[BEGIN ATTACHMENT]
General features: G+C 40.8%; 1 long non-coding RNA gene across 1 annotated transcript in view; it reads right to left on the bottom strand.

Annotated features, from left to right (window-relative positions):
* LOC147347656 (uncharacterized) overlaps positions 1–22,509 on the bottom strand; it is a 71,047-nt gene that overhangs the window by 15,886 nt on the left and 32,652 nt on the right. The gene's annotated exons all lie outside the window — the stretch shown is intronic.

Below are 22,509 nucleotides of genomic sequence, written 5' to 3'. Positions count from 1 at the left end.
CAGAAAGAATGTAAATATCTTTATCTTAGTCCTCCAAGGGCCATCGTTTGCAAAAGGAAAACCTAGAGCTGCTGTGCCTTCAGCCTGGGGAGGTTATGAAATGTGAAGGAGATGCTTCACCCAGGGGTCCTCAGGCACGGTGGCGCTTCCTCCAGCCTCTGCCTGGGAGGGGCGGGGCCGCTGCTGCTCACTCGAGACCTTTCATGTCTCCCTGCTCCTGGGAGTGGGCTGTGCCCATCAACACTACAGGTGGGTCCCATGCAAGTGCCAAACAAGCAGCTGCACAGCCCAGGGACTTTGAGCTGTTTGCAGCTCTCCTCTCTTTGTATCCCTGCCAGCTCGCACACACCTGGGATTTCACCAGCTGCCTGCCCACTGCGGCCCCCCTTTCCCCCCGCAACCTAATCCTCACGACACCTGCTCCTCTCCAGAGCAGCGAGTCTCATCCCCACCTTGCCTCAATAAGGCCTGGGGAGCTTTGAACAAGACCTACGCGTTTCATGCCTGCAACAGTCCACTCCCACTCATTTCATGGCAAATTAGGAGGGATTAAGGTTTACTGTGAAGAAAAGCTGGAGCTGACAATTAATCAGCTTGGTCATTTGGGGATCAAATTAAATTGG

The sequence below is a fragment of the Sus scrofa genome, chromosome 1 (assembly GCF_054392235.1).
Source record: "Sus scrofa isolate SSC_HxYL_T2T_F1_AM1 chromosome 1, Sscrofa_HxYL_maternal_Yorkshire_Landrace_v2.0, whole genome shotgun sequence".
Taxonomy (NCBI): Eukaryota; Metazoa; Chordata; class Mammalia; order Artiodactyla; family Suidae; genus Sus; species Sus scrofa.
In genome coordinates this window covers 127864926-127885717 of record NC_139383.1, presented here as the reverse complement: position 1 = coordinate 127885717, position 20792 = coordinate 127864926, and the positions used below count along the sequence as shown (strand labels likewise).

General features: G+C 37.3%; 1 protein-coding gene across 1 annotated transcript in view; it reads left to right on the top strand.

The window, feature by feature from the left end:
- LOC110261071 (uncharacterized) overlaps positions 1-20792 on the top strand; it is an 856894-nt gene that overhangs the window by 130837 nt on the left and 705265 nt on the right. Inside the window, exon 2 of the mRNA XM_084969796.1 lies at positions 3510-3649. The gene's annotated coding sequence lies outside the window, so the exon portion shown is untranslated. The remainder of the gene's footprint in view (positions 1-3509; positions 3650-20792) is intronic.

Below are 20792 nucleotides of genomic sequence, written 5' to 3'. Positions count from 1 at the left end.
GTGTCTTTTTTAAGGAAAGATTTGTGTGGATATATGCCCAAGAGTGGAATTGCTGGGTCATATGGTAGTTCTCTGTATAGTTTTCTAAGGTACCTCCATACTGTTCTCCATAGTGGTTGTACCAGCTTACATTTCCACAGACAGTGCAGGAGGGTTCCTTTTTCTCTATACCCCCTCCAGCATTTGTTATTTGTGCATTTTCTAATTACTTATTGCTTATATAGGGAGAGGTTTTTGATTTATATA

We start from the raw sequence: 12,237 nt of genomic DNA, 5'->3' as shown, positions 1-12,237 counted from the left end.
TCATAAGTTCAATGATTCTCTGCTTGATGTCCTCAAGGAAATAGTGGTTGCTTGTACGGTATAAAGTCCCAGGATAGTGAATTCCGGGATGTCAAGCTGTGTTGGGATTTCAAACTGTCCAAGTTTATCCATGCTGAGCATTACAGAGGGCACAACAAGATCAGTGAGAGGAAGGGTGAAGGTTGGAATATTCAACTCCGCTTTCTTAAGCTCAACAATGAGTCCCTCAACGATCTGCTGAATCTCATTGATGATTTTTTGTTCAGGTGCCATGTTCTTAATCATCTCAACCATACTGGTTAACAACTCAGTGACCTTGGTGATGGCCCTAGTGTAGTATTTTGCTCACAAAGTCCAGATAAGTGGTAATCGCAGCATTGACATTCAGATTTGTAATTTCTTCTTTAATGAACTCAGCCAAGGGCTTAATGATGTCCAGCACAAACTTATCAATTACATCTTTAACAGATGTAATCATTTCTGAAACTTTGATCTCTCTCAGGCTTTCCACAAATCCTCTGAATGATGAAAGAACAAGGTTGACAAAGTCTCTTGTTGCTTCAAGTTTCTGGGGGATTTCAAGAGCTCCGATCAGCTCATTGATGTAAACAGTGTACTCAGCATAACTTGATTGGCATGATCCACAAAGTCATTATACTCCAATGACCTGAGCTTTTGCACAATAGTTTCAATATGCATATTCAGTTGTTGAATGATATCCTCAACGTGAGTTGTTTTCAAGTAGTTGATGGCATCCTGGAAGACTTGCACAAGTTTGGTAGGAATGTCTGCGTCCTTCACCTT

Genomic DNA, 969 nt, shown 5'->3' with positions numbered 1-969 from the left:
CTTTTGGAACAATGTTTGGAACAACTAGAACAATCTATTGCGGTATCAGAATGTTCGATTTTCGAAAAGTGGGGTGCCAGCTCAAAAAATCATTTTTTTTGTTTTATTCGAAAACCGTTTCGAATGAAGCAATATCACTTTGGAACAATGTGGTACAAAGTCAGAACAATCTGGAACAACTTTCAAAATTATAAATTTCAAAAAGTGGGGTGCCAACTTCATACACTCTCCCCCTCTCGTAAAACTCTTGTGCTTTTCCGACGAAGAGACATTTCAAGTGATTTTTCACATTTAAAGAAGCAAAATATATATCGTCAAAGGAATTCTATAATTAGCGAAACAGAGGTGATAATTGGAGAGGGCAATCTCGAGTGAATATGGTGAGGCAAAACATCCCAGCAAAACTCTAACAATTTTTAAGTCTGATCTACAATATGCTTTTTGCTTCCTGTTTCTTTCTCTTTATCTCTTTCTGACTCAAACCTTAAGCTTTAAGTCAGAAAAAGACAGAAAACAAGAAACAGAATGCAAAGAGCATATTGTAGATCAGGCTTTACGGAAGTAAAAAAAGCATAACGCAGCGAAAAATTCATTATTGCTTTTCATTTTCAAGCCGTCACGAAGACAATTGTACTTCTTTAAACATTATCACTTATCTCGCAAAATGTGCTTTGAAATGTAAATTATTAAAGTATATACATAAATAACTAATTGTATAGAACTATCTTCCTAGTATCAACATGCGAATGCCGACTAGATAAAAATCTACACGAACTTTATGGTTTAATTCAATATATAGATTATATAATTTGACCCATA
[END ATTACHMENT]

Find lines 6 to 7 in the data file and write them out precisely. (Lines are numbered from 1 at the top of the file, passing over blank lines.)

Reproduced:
The sequence below is a fragment of the Sus scrofa genome, chromosome 1 (assembly GCF_054392235.1).
Source record: "Sus scrofa isolate SSC_HxYL_T2T_F1_AM1 chromosome 1, Sscrofa_HxYL_maternal_Yorkshire_Landrace_v2.0, whole genome shotgun sequence".